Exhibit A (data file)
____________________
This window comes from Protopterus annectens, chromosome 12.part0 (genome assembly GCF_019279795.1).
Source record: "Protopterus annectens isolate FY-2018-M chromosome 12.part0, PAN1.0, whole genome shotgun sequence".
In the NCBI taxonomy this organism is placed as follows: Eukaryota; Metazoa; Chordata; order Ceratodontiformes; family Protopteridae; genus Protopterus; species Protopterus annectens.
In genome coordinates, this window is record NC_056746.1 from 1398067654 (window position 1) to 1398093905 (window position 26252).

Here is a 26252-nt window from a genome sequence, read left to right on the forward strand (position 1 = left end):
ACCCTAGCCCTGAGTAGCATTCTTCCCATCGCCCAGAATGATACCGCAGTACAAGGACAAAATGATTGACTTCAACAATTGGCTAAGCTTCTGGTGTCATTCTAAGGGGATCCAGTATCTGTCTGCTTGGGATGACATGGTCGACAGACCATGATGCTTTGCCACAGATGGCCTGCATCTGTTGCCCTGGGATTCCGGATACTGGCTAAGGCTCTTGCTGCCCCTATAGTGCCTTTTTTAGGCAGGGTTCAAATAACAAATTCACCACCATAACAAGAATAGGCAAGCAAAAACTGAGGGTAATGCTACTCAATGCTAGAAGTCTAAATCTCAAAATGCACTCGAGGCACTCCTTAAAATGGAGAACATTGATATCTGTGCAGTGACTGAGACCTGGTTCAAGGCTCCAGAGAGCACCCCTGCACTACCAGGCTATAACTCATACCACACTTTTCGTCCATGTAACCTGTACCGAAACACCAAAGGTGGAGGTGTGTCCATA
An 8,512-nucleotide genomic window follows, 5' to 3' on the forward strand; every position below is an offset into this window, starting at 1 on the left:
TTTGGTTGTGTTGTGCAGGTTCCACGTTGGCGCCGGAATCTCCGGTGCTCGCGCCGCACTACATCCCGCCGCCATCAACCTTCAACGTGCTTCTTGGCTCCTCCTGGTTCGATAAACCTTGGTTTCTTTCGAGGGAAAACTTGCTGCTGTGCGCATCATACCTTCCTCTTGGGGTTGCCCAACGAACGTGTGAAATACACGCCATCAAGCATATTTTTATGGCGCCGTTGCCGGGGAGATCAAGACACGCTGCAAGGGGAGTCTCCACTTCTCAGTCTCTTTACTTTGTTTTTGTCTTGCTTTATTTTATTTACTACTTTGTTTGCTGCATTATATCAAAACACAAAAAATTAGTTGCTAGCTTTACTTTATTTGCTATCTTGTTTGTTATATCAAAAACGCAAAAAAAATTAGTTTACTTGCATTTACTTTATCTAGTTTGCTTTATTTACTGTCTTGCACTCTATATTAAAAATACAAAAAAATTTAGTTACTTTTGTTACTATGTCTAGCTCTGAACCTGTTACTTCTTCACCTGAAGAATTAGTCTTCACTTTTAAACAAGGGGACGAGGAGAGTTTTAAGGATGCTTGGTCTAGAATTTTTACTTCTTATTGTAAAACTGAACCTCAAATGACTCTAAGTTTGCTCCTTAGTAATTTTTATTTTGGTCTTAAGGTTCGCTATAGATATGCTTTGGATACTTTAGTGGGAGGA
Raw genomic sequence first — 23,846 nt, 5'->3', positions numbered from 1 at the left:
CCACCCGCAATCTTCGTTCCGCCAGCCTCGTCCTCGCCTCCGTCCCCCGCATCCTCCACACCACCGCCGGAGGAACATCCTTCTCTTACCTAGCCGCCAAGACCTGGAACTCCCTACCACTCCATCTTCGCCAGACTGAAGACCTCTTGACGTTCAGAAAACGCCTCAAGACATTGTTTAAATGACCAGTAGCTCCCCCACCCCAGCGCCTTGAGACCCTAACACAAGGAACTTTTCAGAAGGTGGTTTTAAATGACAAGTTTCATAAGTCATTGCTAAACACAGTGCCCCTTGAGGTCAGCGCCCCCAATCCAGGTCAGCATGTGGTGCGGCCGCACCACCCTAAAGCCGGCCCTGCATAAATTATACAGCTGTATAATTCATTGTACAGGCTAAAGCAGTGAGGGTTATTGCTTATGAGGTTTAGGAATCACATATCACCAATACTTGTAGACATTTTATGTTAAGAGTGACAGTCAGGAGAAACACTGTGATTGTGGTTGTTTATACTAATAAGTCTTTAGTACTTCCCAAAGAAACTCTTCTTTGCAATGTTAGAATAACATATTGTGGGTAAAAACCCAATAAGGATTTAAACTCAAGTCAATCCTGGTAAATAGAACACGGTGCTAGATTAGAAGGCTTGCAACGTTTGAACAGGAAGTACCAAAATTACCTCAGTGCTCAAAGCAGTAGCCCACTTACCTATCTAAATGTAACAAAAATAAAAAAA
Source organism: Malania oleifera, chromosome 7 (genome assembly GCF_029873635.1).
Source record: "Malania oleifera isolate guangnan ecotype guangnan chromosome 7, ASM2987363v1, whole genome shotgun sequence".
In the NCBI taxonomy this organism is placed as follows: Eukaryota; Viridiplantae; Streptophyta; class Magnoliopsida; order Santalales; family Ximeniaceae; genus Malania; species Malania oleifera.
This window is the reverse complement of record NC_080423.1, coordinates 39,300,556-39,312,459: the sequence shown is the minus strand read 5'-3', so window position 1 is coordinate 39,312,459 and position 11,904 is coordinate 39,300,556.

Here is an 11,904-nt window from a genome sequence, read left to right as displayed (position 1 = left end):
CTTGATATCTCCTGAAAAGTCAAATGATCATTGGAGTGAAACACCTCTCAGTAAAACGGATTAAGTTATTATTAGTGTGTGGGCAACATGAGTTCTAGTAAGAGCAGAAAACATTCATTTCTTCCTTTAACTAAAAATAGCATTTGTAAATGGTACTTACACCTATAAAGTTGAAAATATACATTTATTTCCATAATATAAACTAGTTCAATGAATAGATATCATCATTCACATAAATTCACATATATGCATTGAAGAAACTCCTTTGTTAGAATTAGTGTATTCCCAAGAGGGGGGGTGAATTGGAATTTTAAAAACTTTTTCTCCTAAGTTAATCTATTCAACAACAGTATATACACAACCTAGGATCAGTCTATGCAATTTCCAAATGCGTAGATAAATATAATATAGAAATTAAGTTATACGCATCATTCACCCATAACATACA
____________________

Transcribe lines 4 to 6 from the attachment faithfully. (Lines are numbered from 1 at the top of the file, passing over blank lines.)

In genome coordinates, this window is record NC_056746.1 from 1398067654 (window position 1) to 1398093905 (window position 26252).

Here is a 26252-nt window from a genome sequence, read left to right on the forward strand (position 1 = left end):
ACCCTAGCCCTGAGTAGCATTCTTCCCATCGCCCAGAATGATACCGCAGTACAAGGACAAAATGATTGACTTCAACAATTGGCTAAGCTTCTGGTGTCATTCTAAGGGGATCCAGTATCTGTCTGCTTGGGATGACATGGTCGACAGACCATGATGCTTTGCCACAGATGGCCTGCATCTGTTGCCCTGGGATTCCGGATACTGGCTAAGGCTCTTGCTGCCCCTATAGTGCCTTTTTTAGGCAGGGTTCAAATAACAAATTCACCACCATAACAAGAATAGGCAAGCAAAAACTGAGGGTAATGCTACTCAATGCTAGAAGTCTAAATCTCAAAATGCACTCGAGGCACTCCTTAAAATGGAGAACATTGATATCTGTGCAGTGACTGAGACCTGGTTCAAGGCTCCAGAGAGCACCCCTGCACTACCAGGCTATAACTCATACCACACTTTTCGTCCATGTAACCTGTACCGAAACACCAAAGGTGGAGGTGTGTCCATA